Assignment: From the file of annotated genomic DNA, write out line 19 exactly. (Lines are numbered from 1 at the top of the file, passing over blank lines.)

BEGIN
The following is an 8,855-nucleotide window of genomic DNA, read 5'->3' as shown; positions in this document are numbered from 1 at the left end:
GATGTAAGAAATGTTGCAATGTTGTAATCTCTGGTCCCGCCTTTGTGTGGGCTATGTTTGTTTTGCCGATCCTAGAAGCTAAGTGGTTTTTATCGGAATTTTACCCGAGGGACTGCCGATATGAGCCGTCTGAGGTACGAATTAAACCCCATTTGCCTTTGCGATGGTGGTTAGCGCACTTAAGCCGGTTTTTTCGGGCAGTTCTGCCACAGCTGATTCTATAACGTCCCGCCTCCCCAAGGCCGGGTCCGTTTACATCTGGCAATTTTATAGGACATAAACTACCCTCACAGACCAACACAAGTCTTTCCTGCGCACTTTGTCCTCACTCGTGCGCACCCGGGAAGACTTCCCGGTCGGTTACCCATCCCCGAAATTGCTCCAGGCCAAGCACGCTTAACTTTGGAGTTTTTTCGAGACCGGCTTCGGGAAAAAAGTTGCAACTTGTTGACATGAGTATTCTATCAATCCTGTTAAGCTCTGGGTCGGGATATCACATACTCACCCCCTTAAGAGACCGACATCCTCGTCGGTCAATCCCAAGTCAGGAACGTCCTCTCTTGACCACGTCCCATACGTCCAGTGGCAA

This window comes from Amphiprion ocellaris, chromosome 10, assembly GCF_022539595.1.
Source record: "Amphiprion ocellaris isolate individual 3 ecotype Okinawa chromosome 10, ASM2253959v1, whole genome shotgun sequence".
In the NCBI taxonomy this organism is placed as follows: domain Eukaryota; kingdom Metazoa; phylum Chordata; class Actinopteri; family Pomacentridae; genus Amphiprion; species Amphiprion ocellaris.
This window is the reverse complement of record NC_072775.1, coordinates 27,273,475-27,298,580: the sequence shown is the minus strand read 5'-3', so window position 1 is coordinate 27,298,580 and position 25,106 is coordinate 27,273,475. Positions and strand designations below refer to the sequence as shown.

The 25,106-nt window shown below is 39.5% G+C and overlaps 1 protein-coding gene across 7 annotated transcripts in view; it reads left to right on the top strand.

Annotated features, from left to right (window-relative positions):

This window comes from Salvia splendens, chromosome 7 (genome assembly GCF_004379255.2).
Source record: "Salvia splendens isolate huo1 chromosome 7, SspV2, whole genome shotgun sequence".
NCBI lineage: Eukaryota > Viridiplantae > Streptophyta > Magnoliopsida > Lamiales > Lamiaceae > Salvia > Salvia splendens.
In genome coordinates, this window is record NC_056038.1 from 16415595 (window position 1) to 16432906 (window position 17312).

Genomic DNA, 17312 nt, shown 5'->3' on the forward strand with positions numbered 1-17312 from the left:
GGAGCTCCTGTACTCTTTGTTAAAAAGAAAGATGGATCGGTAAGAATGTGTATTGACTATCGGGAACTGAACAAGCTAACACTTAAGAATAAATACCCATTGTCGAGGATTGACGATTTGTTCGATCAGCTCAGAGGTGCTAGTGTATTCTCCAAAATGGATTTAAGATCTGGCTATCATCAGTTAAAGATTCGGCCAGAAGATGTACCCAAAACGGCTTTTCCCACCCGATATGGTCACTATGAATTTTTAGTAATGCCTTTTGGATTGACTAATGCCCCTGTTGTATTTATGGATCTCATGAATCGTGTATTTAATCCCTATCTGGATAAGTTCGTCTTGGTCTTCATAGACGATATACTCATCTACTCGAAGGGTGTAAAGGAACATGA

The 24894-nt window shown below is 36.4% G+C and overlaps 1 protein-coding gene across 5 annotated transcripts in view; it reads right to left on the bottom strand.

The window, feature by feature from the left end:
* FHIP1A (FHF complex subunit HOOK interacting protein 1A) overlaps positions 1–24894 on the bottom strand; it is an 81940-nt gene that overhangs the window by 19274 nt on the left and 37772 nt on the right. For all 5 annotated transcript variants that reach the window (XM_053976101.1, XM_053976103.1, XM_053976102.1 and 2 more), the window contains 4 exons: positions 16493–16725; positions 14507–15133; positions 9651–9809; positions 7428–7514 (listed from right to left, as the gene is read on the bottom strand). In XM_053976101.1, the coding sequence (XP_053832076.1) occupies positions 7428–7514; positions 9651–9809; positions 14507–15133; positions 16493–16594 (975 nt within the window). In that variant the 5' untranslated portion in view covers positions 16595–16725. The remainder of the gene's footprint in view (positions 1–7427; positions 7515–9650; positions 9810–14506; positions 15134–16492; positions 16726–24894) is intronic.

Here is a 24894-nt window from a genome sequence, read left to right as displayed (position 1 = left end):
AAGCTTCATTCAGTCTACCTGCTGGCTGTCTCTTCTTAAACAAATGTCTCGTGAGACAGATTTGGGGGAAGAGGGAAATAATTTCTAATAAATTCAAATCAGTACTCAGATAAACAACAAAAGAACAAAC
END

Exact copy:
AAGCTTCATTCAGTCTACCTGCTGGCTGTCTCTTCTTAAACAAATGTCTCGTGAGACAGATTTGGGGGAAGAGGGAAATAATTTCTAATAAATTCAAATCAGTACTCAGATAAACAACAAAAGAACAAAC